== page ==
Posts Tagged ‘smartphone’

Are your phone camera and microphone spying on you

Are your phone camera and microphone spying on you?

https://www.theguardian.com/commentisfree/2018/apr/06/phone-camera-microphone-spying

Apps like WhatsApp, Facebook, Snapchat, Instagram, Twitter, LinkedIn, Viber

Felix Krause described in 2017 that when a user grants an app access to their camera and microphone, the app could do the following:

  • Access both the front and the back camera.
  • Record you at any time the app is in the foreground.
  • Take pictures and videos without telling you.
  • Upload the pictures and videos without telling you.
  • Upload the pictures/videos it takes immediately.
  • Run real-time face recognition to detect facial features or expressions.
  • Livestream the camera on to the internet.
  • Detect if the user is on their phone alone, or watching together with a second person.
  • Upload random frames of the video stream to your web service and run a proper face recognition software which can find existing photos of you on the internet and create a 3D model based on your face.

For instance, here’s a Find my Phone application which a documentary maker installed on a phone, then let someone steal it. After the person stole it, the original owner spied on every moment of the thief’s life through the phone’s camera and microphone.

The government

  • Edward Snowden revealed an NSA program called Optic Nerves. The operation was a bulk surveillance program under which they captured webcam images every five minutes from Yahoo users’ video chats and then stored them for future use. It is estimated that between 3% and 11% of the images captured contained “undesirable nudity”.
  • Government security agencies like the NSA can also have access to your devices through in-built backdoors. This means that these security agencies can tune in to your phone calls, read your messages, capture pictures of you, stream videos of you, read your emails, steal your files … at any moment they please.

Hackers

Hackers can also gain access to your device with extraordinary ease via apps, PDF files, multimedia messages and even emojis.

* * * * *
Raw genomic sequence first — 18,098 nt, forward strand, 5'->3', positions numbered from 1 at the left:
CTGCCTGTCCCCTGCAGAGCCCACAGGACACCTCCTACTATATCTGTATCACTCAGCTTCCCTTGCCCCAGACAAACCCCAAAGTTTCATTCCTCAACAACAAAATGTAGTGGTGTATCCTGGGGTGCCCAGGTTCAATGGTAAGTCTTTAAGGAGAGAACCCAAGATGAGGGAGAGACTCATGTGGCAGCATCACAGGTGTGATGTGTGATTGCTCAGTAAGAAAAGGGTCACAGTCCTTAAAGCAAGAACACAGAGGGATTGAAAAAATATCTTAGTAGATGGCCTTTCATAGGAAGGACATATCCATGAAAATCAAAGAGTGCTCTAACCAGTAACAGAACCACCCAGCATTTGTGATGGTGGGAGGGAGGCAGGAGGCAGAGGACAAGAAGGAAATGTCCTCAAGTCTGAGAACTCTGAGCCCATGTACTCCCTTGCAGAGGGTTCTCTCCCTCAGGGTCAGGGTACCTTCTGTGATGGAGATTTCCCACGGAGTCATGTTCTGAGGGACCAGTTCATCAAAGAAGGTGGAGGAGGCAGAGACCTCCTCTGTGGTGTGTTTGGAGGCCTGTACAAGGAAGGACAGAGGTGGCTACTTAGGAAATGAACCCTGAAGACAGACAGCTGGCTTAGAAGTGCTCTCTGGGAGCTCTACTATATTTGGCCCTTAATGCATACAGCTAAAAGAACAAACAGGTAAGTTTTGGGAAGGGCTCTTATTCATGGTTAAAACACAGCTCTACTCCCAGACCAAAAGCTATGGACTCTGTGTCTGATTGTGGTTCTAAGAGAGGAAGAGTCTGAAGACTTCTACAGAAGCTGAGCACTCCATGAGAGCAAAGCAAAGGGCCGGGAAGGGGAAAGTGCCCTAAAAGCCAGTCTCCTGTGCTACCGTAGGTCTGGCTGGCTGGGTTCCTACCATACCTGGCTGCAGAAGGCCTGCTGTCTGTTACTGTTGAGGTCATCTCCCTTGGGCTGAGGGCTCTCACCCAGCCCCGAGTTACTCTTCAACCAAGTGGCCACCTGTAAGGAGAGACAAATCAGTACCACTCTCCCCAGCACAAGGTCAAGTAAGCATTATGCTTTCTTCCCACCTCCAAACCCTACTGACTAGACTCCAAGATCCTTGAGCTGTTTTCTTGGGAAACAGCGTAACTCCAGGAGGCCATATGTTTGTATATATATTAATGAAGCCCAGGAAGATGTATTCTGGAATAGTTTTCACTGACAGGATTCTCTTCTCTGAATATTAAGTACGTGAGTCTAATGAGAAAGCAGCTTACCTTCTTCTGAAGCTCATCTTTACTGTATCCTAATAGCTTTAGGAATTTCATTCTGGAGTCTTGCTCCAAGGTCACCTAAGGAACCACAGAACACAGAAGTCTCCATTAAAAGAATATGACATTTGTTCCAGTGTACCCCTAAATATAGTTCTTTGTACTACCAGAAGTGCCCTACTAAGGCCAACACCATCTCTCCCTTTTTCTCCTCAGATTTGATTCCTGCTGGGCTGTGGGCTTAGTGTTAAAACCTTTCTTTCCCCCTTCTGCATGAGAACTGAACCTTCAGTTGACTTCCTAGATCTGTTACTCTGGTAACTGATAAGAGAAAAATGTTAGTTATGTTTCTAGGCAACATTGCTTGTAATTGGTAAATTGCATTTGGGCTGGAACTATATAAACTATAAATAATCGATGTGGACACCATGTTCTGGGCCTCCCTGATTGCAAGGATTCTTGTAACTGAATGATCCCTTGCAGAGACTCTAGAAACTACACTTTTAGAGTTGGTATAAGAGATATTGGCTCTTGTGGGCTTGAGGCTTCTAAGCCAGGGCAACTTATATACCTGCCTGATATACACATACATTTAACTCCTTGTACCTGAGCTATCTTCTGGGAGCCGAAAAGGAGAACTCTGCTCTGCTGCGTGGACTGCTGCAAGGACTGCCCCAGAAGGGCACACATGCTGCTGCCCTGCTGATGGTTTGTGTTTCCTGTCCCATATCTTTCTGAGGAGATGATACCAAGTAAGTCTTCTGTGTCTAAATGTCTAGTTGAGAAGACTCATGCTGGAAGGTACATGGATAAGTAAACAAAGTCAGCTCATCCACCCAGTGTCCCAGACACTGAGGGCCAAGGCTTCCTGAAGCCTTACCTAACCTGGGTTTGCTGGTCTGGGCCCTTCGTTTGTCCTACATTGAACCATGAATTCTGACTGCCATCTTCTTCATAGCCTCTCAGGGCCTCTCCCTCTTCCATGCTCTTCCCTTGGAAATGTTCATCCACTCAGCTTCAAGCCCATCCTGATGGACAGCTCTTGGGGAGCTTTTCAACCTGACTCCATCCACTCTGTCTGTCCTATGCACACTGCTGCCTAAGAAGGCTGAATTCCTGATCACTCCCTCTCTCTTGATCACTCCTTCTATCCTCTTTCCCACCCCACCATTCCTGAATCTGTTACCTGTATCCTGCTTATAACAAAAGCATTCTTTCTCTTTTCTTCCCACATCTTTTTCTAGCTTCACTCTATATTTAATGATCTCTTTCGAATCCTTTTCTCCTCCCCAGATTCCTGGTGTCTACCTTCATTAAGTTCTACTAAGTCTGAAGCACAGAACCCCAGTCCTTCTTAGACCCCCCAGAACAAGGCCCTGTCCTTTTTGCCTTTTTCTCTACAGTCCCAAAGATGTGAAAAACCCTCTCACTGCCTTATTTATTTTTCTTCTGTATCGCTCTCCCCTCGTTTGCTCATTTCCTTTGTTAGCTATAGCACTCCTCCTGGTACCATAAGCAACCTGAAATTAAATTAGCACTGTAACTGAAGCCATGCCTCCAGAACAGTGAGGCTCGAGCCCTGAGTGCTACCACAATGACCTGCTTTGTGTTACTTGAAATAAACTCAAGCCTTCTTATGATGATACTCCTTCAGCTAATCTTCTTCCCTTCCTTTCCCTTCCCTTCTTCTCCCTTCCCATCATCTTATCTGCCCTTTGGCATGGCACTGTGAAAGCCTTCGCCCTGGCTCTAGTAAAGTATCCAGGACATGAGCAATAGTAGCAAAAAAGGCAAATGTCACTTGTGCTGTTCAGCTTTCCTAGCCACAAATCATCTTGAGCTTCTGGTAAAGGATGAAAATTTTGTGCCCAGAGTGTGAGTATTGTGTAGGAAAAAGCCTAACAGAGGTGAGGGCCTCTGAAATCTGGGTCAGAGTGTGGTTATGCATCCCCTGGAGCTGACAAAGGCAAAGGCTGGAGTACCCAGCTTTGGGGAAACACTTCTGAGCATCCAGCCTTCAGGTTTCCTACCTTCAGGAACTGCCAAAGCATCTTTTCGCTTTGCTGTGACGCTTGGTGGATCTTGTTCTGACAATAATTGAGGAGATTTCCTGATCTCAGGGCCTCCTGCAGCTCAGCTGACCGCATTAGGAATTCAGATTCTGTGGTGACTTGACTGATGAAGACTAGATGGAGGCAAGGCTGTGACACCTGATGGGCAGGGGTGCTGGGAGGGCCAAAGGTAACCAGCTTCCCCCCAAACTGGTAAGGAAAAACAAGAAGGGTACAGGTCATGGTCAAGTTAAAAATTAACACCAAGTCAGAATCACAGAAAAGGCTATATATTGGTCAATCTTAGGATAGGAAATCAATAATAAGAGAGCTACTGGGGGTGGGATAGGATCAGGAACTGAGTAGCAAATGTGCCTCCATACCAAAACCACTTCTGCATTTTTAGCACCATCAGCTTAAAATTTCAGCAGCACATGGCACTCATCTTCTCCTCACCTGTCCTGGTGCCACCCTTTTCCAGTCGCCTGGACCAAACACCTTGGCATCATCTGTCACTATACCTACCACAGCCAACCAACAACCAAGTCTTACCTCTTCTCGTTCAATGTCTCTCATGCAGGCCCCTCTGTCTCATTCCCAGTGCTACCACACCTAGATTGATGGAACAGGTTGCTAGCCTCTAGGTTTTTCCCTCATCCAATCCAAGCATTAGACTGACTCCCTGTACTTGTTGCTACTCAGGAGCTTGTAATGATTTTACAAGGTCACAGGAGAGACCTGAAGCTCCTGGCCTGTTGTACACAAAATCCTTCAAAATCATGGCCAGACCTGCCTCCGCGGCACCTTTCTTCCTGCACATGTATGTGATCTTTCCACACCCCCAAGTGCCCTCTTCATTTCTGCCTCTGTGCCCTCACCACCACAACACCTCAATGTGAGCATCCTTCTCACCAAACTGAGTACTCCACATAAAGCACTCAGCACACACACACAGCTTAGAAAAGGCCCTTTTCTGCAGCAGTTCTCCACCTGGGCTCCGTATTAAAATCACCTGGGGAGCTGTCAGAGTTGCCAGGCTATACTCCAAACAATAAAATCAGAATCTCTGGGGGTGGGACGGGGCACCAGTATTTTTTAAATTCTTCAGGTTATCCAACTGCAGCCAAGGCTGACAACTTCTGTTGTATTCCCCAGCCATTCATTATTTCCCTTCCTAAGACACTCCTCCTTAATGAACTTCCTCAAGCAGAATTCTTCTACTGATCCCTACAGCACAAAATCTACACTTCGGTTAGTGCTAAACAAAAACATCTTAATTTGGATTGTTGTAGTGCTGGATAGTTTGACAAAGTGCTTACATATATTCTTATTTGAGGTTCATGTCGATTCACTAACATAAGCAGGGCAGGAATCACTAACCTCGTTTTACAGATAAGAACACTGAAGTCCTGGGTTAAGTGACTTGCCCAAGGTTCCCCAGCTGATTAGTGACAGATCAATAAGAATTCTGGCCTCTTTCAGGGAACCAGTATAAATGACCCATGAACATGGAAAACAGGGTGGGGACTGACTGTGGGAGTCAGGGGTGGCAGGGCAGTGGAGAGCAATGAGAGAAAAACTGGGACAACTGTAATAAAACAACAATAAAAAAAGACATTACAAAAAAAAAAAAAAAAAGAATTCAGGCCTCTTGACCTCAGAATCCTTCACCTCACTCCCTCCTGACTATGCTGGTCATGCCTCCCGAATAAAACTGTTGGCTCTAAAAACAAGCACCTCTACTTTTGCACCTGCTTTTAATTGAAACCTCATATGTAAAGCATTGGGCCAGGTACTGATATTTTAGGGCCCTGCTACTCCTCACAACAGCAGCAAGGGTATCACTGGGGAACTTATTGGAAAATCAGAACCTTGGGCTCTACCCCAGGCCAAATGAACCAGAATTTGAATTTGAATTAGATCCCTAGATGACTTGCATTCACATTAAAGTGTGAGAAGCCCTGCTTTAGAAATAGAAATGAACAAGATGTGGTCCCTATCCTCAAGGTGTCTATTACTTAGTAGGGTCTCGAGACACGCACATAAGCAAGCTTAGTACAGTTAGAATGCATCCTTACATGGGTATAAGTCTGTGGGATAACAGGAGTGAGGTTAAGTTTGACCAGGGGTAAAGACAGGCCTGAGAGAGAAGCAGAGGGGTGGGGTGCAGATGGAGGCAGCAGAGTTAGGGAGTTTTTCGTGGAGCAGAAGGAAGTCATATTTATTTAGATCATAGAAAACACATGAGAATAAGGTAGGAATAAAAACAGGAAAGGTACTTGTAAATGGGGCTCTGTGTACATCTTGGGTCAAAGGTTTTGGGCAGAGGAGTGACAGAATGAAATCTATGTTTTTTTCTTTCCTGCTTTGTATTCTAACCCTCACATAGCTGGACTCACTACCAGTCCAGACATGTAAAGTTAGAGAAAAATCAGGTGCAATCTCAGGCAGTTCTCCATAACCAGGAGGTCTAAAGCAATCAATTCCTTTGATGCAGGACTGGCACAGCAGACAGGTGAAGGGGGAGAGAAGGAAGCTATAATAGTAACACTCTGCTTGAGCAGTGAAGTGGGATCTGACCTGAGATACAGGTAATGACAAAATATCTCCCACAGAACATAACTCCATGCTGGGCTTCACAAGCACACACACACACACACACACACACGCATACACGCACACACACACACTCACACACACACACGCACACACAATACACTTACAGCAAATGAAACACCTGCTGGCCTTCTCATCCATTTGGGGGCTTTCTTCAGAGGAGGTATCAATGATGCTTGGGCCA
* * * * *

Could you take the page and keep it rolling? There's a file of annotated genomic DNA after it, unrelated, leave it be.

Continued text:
An application called Metasploit on the ethical hacking platform Kali uses an Adobe Reader 9 (which over 60% of users still use) exploit to open a listener (rootkit) on the user’s computer. You alter the PDF with the program, send the user the malicious file, they open it, and hey presto – you have total control over their device remotely.

Once a user opens this PDF file, the hacker can then:

  • Install whatever software/app they like on the user’s device.
  • Use a keylogger to grab all of their passwords.
  • Steal all documents from the device.
  • Take pictures and stream videos from their camera.
  • Capture past or live audio from the microphone.
  • Upload incriminating images/documents to their PC, and notify the police.

And, if it’s not enough that your phone is tracking you – surveillance cameras in shops and streets are tracking you, too

  • You might even be on this website, InSeCam, which allows ordinary people online to watch surveillance cameras free of charge. It even allows you to search cameras by location, city, time zone, device manufacturer, and specify whether you want to see a kitchen, bar, restaurant or bedroom.

++++++++++++++++++
more on privacy in this IMS blog
http://blog.stcloudstate.edu/ims?s=privacy

more on surveillance in this IMS blog
http://blog.stcloudstate.edu/ims?s=surveillance

 

Business Insider’s 13 best new iOS apps you might have missed

“From Microsoft’s killer new Outlook email app to fun little games for passing the time like Psych, you’re bound to find something you like.” There’s even an app that lets you volunteer for the blind. Most of the apps are free or less than $5 for iOS. The mobile interface of the Outlook email app (free) looks especially easy to read and use, which is hard to find with most email apps.

The article features Hopper, Letterspace, Funny or Die Weather, Minesweeper Widget Edition, Detour, Khan Academy, and more.

Read more: http://www.businessinsider.com/best-new-iphone-and-android-apps-for-january-2015-2?op=1#ixzz3QjNpBmvP

Tech In 2015 and flops in 2014

What To Look Out For In Tech In 2015

 http://www.businessinsider.com/what-to-look-out-for-in-tech-in-2015-2014-12#ixzz3O0Jpgipy

Venmo, the peer-to-peer payments app, will offer a solution for in-store merchants.

By year-end 2015, more people will have used a smartphone to unlock their doors than will have used a mobile wallet. 

The Amazon Echo will succeed

YouTube will get a ‘social’ make-over

The Top Technology Failures of 2014

http://www.technologyreview.com/news/533546/the-top-technology-failures-of-2014/

Google Glass

(See “Google Glass Is Dead; Long Live Smart Glasses.”)

Brazil’s EEG Exoskeleton

(See “World Cup Mind-Control Demo Faces Deadlines, Critics.”)

Bitcoin

(See “Marginally Useful.”)

STAP Cells

(See coverage by the Los Angeles Times and by Nature.)

Sapphire iPhone Screens

(See “Why Apple Failed to Make Sapphire iPhones.”)

Aereo’s Tiny Antennas